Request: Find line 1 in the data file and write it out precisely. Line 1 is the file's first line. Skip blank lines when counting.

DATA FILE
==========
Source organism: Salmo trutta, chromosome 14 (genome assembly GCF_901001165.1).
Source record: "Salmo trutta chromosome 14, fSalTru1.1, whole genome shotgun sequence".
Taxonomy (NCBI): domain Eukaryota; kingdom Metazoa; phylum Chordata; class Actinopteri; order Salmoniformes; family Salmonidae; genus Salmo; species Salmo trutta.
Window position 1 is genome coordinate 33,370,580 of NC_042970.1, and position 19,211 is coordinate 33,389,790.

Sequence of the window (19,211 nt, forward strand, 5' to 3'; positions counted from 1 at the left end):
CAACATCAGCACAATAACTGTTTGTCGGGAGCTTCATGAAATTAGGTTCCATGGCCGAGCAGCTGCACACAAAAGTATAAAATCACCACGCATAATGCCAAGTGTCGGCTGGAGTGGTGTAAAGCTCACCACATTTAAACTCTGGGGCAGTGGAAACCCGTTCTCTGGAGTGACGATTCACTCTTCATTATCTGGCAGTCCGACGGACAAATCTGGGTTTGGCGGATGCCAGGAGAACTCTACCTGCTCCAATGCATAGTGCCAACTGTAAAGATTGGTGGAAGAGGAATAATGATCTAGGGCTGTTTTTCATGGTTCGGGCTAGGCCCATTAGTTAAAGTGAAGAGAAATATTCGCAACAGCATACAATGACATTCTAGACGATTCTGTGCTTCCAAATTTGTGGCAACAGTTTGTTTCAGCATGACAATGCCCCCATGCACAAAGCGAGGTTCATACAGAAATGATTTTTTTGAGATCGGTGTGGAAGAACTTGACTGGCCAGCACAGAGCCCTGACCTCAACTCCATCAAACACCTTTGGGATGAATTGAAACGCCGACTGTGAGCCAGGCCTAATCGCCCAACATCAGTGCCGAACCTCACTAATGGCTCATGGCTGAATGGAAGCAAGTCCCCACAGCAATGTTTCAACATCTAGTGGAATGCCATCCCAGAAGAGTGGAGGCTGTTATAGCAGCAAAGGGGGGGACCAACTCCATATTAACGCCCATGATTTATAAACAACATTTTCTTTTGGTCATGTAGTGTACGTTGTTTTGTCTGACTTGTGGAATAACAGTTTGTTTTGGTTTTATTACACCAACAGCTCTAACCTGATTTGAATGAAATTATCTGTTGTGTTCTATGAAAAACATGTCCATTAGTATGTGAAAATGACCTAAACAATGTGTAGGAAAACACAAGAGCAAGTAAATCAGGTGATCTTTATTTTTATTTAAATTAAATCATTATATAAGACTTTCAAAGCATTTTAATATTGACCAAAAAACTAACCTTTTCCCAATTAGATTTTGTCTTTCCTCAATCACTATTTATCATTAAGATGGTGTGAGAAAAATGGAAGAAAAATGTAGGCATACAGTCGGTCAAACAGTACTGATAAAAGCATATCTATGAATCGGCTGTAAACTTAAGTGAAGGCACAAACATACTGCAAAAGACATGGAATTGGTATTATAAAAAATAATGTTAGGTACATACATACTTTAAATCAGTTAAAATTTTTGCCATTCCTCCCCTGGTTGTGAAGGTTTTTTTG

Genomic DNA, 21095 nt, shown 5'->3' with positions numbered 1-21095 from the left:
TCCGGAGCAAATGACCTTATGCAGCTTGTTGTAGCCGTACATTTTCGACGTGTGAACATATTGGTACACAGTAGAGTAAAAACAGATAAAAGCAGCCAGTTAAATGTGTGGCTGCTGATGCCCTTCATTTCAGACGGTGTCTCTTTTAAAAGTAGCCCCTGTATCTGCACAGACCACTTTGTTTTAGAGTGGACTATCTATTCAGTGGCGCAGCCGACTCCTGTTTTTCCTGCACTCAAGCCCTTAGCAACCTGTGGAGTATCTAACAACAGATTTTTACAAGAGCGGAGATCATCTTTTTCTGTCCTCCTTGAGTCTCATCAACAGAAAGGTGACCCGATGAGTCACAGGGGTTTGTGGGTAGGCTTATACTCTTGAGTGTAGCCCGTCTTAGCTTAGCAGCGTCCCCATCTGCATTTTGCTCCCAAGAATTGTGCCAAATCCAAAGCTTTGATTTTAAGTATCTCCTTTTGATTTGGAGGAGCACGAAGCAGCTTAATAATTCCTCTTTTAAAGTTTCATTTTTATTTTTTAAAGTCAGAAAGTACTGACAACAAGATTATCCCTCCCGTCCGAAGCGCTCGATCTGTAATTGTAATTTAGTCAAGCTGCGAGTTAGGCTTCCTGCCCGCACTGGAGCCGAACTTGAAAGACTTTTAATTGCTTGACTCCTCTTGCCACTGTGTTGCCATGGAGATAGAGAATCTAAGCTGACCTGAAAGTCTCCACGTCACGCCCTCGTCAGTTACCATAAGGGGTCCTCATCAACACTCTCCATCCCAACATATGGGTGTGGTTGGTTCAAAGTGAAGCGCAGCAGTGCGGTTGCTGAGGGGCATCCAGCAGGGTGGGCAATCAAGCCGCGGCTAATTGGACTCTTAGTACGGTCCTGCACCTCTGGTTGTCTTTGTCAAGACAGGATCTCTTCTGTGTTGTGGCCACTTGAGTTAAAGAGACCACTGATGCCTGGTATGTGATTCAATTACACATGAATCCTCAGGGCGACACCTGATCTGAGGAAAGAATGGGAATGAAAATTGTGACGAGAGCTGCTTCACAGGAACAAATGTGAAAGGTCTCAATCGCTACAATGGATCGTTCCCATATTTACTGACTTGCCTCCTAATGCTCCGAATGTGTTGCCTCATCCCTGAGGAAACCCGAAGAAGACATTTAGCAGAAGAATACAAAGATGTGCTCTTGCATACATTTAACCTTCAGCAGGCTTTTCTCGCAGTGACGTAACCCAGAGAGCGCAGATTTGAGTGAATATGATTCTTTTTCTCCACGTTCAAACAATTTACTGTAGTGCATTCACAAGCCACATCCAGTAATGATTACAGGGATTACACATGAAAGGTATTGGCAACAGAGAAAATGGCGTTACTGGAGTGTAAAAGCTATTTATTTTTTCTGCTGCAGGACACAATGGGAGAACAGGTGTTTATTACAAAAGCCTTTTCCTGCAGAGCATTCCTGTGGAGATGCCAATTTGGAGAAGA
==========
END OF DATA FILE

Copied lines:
Source organism: Salmo trutta, chromosome 14 (genome assembly GCF_901001165.1).